Reading this broke my number one rule, no World War Two fiction.
Not because I want to deny or ignore the existence of horrific events, but because the emotions that follow are nearly crushing in their weight. The closest word that I can think of to sum it up is empathy but even that seems too tame. I don’t watch WW2 movies or read the fiction. I know it’s great and valuable art, but I’ll feel it’s emotional impact like a physical blow for several days afterword. But Allison, you say, isn’t that what great art is supposed to do?
Yes dear reader, that is exactly what it is supposed to do.
Which is why I broke my rule and read book Doerr’s book. By the way, this book won the Pulitzer Prize and the Andrew Carnegie Medal for Excellence in Fiction, to name a few.
I’d be lying if I said that those awards didn’t contribute to my personal rebelliousness. What kind of book can make that kind of impact and be so popular nearly two years after it was published?
A story set in WW2 about a tragically good hearted boy trapped in the Hitler youth program and a little blind girl, that kind of book.
To expand on that, Doerr expertly follows the two stories of a young French girl and German orphan. Her Dad works at the Natural History Museum and together they flee Paris. They end up staying with her Great Uncle in a small town that eventually is occupied by German soldiers. He lives in an orphanage with his sister but he is incredibly talented when it comes to all things math and science. That talent garners him attention and he ends up at a school that will prepare him to serve the reich. Eventually he is sent into the field and their paths cross.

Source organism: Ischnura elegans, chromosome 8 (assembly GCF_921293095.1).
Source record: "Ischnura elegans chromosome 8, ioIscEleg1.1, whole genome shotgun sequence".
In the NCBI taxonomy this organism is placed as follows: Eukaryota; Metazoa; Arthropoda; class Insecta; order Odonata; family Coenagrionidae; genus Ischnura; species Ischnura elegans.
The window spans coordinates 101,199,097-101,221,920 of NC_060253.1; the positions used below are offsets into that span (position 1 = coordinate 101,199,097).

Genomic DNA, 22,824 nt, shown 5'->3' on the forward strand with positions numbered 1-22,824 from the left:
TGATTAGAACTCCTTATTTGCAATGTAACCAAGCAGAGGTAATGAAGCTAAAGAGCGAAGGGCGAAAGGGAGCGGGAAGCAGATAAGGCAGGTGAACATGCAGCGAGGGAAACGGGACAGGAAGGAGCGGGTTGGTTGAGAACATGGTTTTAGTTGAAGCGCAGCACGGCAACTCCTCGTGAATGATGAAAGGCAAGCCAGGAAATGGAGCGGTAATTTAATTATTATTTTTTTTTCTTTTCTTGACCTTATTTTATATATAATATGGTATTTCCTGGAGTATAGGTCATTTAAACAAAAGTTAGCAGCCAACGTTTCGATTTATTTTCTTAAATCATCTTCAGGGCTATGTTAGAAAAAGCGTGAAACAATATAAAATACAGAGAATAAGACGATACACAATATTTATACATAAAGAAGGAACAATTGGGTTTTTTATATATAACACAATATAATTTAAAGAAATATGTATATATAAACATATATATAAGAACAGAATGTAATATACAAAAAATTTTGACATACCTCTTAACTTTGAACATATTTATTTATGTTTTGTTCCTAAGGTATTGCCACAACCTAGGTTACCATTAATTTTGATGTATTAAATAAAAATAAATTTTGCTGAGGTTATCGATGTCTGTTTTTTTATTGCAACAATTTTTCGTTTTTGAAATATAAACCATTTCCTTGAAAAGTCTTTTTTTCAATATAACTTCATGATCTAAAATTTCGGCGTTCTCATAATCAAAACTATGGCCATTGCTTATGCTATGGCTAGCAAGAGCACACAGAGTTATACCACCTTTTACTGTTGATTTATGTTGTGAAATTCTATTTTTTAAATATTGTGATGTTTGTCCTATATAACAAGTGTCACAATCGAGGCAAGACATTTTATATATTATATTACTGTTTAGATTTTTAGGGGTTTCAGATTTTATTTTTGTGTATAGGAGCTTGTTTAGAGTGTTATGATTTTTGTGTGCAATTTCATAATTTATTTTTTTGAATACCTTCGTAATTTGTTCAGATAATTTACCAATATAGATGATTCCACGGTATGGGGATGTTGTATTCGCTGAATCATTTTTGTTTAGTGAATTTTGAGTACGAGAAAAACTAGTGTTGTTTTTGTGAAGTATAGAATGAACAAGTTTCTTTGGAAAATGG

This is an immensely simplified version of the plot but if I get any more detailed I’m going to give big things away and I really don’t want to do that with this one. Just know there are a ton of intricate details that make the story both beautiful and heart breaking.
As for the writing, it alone almost made the tragic story worth it. It was a seriously beautiful example of the English language can do, with metaphors and descriptions and style. The young man’s perspective was inquisitive and honest. The parts from the blind girl’s perspective showed her strength of character while still conveying the reality of being blind in WW2. BLIND. SHE COULDN’T SEE. Was Doerr sitting around like how can I make WW2 story more tragic? Oh yeah, BLIND.
Ok sorry, I needed to get that out of my system.
But actually the writing was great. There was some line from the young man’s letter to his sister that just straight up wreaked me. He saw the ocean and said something about “it seems big enough to contain everything anyone could ever feel.” This, from a young orphan forced into fighting for the Nazi cause. Ugh.
However, underneath all the gushing I’m did have a few issues. There seemed to be more death than was necessary. In real life there were an unimaginable amount of murders and people gone missing but for this story there were a couple of instances where that seemed like a too convenient way to wrap things up. I guess I’m always more impressed with authors that can elevate reality instead of just using it as is. Also, I thought the ending left some unsatisfying ends open. Although again, was this supposed to reflect actual situations?
In the end, I would recommend Doerr’s masterpiece only if you think you can handle the emotional upheaval. If you can, it’s a beautiful and compelling piece. If you can’t, there is no shame in that. We’ll keep reading until we find something for you.